The Eminem Saga: Infinite

Explicit Language Alert!
Explicit Language Alert!

Released: November 12, 1996
Recorded from 1995 to 1996
Genre: Rap
Length: 37:54
Label: Web Entertainment
Producer: Peter Schorn and Mr. Porter

“The ‘Infinite’ album? I realise it’s there, I did it, but I wasn’t really experienced enough to know what to do in the studio. There was only 1,000 tapes pressed up of that shit. I think you can look it up on the internet and get it, and if you do, it’ll be a bootleg.”

-Eminem, 2000

I remember the day like it was yesterday.  The day that blue with white text WORLD PREMIERE splash screen popped up on MTV (When MTV played some music and MTV 2 played nothing but music).  It was the world premiere of Eminem’s break out hit “My Name Is.”  Of course, it was the clean version, and boy did we not know what we were getting into until we got our hands on the explicit version.  Eminem changed things about music, and at that time, he saved rap from..rap..

After hearing this amazing music, I and some friends decided to search what us old folks called Napster.  We learned that Eminem had an album previous to this album.  It was called Infinite.  We spent a bit of time completing the album and after listening to it, we learned immediately that Dr. Dre saved rap…from Eminem.  Infinite was like an explicit Fresh Prince and DJ Jazzy Jeff album produced by people holding up a cassette recorder.  After revisiting the album, and listening to it in better quality, I realized that Infinite had to be bad, but showed promise in a way that was unexpected.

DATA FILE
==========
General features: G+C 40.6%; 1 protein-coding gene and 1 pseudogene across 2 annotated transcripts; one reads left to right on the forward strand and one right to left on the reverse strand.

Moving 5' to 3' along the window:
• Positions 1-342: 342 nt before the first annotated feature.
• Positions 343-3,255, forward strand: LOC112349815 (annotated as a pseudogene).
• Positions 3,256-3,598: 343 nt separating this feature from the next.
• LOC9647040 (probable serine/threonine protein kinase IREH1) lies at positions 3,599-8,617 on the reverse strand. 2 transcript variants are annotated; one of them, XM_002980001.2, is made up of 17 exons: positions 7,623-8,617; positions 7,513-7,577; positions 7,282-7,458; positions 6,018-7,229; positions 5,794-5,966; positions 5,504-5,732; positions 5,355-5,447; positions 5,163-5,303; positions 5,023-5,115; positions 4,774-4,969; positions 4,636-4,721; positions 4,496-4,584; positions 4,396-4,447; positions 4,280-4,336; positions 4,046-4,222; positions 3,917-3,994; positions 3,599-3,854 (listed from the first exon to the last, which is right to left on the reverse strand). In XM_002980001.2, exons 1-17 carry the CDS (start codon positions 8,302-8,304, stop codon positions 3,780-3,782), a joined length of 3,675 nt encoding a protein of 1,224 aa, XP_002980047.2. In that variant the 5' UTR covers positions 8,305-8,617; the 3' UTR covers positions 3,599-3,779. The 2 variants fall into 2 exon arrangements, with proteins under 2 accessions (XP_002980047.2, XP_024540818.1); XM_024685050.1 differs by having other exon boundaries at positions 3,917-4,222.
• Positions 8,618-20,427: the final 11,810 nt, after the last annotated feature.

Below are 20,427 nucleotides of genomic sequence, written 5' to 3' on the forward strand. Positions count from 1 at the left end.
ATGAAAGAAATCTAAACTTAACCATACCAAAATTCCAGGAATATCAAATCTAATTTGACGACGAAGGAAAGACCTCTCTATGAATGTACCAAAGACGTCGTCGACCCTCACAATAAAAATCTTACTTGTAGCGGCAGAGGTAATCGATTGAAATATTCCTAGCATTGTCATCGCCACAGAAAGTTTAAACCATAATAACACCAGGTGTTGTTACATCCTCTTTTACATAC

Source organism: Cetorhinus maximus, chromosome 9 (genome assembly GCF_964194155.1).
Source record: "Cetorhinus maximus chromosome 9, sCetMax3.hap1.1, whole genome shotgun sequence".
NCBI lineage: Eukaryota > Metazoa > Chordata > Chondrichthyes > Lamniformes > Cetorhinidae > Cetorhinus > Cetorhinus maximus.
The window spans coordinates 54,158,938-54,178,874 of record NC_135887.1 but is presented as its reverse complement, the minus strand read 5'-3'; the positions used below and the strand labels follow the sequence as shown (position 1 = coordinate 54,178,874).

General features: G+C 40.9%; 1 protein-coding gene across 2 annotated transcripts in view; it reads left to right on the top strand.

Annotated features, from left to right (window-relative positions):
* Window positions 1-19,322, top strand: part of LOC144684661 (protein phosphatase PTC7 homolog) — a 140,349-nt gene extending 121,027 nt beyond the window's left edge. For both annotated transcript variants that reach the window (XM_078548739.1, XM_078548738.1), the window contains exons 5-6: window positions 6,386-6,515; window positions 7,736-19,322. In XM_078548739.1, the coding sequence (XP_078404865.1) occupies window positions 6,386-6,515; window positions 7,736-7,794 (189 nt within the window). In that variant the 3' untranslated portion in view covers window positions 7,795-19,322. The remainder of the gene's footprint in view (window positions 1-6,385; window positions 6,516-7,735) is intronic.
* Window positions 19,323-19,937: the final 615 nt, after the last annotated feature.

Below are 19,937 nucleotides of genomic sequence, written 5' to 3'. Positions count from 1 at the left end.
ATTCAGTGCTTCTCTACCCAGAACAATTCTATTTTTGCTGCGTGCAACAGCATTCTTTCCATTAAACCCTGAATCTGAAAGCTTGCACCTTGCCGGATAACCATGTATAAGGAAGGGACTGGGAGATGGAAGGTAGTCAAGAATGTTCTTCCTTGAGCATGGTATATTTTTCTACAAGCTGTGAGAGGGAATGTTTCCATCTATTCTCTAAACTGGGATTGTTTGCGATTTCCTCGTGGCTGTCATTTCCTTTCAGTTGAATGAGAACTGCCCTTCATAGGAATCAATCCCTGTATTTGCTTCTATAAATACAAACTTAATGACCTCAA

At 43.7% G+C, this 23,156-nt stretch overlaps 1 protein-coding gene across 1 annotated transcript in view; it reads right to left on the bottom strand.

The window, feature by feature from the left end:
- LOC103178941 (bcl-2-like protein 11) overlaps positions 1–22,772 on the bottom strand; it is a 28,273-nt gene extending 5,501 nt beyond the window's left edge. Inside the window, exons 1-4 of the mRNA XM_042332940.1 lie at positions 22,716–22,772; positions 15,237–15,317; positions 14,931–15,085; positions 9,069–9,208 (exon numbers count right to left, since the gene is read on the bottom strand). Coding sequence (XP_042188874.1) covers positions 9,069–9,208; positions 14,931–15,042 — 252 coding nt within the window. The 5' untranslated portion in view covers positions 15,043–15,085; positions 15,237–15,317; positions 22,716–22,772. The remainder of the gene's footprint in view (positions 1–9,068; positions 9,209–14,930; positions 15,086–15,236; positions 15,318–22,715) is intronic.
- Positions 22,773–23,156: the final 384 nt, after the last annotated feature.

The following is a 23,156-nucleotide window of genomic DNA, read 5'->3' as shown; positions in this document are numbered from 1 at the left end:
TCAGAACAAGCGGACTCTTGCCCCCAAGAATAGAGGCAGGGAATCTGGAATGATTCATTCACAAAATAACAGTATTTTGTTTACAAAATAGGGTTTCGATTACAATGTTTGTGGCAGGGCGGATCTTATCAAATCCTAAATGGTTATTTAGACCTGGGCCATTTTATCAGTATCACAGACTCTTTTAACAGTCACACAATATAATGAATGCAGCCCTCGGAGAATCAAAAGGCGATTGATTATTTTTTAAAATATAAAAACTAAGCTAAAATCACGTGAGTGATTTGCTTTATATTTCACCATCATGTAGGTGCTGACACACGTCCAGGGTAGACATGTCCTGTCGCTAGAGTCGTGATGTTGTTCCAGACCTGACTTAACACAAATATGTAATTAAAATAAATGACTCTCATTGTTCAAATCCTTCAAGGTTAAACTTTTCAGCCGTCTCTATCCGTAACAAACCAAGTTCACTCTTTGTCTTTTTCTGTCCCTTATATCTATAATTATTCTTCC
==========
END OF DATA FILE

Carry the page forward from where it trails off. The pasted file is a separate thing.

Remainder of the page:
Eminem is no slouch.  As a fan, I have read about his work ethic.  He would arrive to work on time and work for hours and hours to create his music.  During the filming of 8 Mile, he was there every day, and he worked hard at making sure he delivered.  His willingness to work hard ensured that he developed a rapping style and cadence that would be hard to follow.  This album is our earliest look at the studio version of Eminem, the version that is not battle rapping on the spot, but actually putting work into his music.

The successful humor that many welcome in his later works was forced in Infinite, often to a point where it feels uncomfortable.  Luckily, Eminem soon found the balance between funny and serious, along with some nicely mixed beats.  The music for Infinite is mostly forgettable.  You will likely never hear anyone hum a tune from this album, but I still hear people humming songs from the Slim Shady LP, which is considered his first real album.

Songs of Note:

Open Mic – Very energetic and has a decent beat to it.  This is a song that allows us to hear Eminem’s signature rapping style.

Backstabber – Not a great song by any means, but it showcases Eminem’s ability to rap a coherent “story” that flows easily.  The song uses some cheese ball sound files to add to the song, but, these are early signs of his use of messages during his songs that make them more memorable.

Jealousy Woes II – A song that brings together several great elements: Great writing, great rhymes, and great beats.

Eminem has even older music if you dare venture.
(Youtube links may go down.  That’s the danger of Youtube!)

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